The Supreme Court said Monday that 2.9 percent of defendants who pleaded not guilty to criminal charges were found innocent at their initial trials in 2007, marking the highest level in a decade.
The above quote summarises the progress of legal change in Japan, a country renowned for its incredibly high conviction rate in the region of 99.9%. Note that the 2.9% mentioned above by no means leave a conviction rate of 97.1%: the statistic refers to the rate of people found innocent after having pleaded not guilty.
District courts handed down rulings on 69,238 defendants last year, of whom 4,984 denied the charges against them as their trials opened.
Of the defendants pleading innocent, 97 were found fully innocent and 48 partially innocent. Among their trials were 896 serious cases, such as murder and arson, that will require the involvement of citizen judges. In the serious category, 19 of the defendants were found completely or partially innocent.
The 4,984 denial cases represent just 7.2% of the total cases brought to court. The 145 defendants that were found fully or partially innocent represent only 0.21% of the total cases brought to trial. Thus Japan can be said to have a conviction rate of 99.79%. When seen this way, this news hardly seems spectacular, despite urgings to the contrary:
The so-called innocent rate at the initial trial level was up from 2.6 percent in 2006 after hovering above 2 percent since 2003, according to the Supreme Court’s Criminal Affairs Bureau. It hovered between 1.2 percent and 1.9 percent from 1998 to 2002.
The 0.3% difference between 2006 and 2007, based on 4984 denial cases, translates into just over 14 extra people being let off.
I just finished watching Sou Masayuki’s Soredemo, Boku wa Yattenai starring Kase Ryo and Yakusho Koji. For me, this movie and more particularly its reception represents the culmination of pressure movements against the Japanese legal system. The movie is as much a criticism of the system as any of the Phoenix Wright (Gyakuten Saiban) games – which present very bleak pictures of the flaws in the system: an overly powerful prosecution, biased judges and police, and flawed evidence presentation procedures.
Returning to the movie, it is the story of a false accusation of molestation aboard a train. In this crime there are two victims: the woman who was actually molested, and the man whose life is ruined by her misidentification of him as the culprit. It is this man’s refusal to accept this charge that sets him up against the system as Sou masterfully exposes the flaws of the Japanese justice system.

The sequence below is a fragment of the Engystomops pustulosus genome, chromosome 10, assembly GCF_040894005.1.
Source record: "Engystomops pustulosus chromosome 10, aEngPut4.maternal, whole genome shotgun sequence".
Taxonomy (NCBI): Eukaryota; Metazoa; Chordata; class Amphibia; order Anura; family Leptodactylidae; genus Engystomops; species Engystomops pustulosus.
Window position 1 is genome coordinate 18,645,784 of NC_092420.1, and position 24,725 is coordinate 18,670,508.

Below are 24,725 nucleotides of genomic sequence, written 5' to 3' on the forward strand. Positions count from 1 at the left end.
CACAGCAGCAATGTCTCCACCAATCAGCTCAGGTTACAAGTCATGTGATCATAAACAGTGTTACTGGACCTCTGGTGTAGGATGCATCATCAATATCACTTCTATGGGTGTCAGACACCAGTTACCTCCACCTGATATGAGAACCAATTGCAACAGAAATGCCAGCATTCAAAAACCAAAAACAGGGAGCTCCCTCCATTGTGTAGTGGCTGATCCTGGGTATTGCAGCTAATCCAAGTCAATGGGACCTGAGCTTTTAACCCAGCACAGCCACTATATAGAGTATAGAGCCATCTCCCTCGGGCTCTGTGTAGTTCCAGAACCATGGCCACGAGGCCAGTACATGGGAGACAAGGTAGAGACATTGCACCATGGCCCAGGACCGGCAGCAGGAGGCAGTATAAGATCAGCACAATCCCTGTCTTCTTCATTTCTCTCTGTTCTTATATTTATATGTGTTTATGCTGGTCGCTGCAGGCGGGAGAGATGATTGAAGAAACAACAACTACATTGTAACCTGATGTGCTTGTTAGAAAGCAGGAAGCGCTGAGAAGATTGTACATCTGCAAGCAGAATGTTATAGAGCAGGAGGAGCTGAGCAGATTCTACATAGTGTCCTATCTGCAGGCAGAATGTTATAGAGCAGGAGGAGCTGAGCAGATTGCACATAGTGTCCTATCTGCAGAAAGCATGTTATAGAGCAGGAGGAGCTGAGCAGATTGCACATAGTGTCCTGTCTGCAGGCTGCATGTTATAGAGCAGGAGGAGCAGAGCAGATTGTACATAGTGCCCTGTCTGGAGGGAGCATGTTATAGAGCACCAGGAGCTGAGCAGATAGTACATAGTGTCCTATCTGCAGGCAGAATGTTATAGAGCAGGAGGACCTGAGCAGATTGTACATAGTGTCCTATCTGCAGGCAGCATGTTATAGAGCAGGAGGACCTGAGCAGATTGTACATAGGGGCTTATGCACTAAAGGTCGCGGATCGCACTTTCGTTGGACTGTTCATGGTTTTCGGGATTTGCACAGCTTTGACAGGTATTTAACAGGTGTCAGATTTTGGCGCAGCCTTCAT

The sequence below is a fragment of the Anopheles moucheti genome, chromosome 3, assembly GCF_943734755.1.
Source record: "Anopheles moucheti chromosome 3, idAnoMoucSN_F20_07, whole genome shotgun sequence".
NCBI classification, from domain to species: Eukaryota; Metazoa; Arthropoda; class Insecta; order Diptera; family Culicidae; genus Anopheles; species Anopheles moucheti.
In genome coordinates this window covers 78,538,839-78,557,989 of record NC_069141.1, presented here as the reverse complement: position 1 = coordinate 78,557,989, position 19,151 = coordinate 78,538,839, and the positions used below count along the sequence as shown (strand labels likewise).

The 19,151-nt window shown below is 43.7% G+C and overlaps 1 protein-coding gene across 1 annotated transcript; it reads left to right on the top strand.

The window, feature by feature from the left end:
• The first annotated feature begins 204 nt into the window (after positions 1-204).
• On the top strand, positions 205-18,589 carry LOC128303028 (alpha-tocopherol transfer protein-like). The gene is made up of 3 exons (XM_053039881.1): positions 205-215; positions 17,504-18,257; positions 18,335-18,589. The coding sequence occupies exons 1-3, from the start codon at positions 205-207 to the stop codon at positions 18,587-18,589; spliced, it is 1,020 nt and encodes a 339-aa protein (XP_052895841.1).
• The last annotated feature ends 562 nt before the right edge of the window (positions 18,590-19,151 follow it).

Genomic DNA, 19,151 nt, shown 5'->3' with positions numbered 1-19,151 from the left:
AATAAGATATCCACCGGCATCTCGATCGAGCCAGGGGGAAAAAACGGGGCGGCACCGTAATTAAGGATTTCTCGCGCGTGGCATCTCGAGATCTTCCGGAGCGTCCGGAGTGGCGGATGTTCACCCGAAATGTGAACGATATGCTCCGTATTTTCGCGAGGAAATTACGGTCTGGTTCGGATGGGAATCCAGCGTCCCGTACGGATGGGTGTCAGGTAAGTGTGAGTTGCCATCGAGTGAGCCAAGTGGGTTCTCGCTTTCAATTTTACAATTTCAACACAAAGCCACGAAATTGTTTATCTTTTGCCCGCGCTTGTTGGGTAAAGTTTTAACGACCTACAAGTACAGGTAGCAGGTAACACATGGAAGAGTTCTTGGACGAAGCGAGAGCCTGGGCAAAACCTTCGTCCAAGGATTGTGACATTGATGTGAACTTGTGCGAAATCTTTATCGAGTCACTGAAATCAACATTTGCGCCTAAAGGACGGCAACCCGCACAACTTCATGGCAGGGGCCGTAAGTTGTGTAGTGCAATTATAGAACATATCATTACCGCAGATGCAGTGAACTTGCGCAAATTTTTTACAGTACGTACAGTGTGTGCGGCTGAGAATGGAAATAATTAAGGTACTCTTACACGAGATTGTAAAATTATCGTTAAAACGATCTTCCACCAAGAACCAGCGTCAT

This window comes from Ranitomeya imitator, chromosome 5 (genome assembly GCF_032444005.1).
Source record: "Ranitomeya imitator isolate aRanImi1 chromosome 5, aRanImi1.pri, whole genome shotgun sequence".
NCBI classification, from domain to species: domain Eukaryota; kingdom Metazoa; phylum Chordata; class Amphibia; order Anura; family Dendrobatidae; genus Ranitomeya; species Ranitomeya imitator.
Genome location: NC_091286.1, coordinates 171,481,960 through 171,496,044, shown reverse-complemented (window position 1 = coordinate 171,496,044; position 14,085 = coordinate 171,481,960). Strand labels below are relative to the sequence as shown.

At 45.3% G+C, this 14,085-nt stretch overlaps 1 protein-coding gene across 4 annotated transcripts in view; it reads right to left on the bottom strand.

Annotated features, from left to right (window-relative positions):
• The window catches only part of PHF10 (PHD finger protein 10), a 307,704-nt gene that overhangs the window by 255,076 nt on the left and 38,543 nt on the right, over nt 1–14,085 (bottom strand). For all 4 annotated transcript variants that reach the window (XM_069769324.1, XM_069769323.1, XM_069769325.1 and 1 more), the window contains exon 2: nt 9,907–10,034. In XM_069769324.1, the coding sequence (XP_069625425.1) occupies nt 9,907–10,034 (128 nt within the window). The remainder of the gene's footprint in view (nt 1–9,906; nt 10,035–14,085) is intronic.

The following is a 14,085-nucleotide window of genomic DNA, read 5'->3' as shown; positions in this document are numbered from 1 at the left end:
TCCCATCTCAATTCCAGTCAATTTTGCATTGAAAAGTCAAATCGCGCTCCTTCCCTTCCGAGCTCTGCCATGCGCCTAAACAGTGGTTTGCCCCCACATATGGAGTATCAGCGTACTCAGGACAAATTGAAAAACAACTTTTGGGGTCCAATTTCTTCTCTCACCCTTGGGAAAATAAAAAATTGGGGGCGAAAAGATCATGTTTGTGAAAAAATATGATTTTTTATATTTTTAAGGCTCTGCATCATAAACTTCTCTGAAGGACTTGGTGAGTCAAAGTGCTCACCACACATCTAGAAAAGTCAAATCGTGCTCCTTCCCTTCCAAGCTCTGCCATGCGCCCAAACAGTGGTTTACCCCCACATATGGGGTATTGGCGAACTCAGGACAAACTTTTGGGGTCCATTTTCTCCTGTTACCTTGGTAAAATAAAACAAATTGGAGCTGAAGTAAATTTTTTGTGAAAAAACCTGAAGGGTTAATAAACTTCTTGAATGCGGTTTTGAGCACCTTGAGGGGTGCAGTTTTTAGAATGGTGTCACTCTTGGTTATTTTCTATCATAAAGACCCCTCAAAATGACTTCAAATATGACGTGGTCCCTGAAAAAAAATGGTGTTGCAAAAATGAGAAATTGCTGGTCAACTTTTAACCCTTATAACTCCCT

“As a Japanese citizen, I was very angry to find that such injustice exists in this society. But even though I lived in Japan, I didn’t know this, and I think many others don’t know about it, either,” Suo said. “And having recognized this, I couldn’t just go on with life as if I didn’t know anything about it.”
- ‘I Just Didn’t Do It’ questions court system, The Japan Times, Friday, February 2nd, 2007
I can recommend this movie to anyone for any purpose. It is great entertainment as well as a great insight into both the Japanese style of power and the minutiae of the justice system.
To summarise the problem at hand, I want to leave you with the conclusion to a paper by J. Mark Ramseyer and Eric Rasmusen entitled ‘Why is the Japanese Conviction Rate so High?’ (1999):
Japanese courts convict. Courts convict in America too, of course, but in Japan they convict with a vengeance: over 99 percent of the time. Even in cases where the defendant contests his guilt, they convict over 98 percent of the time. Are courts convicting the guilty and innocent alike, or are prosecutors merely choosing the guiltiest defendants to try? Absent independent evidence of the guilt of the accused, one cannot directly tell.
In this article, we pursue indirect evidence on point. First, Japanese prosecutors are woefully understaffed. Tied as they are to a severe budget constraint, one might expect them to try only the most obviously guilty. Unbiased courts would then convict. The conviction rate would
approach 100 percent, but only because most of the defendants were guilty. [...]
Are Japanese courts unbiased? Initially, Japanese judges seem to face significantly biased incentives: judges who acquit seem more likely to suffer a career penalty than those who convict. Yet a closer look at the judges punished for their acquittals suggests a classic omitted-variable problem — and returns us to our hypothesis about prosecutorial resources. The acquittals that generate apparent punishment are sometimes cases where judges sided with opposition parties in politically charged cases, and otherwise cases where the judge may simply have interpreted the law wrongly. Never are they cases where the judge decided that the prosecutors simply brought the wrong man. Instead, we know from other studies that the Japanese courts generally reward politically reliability and intelligence — and the observed punishment may simply reflect that broader phenomenon.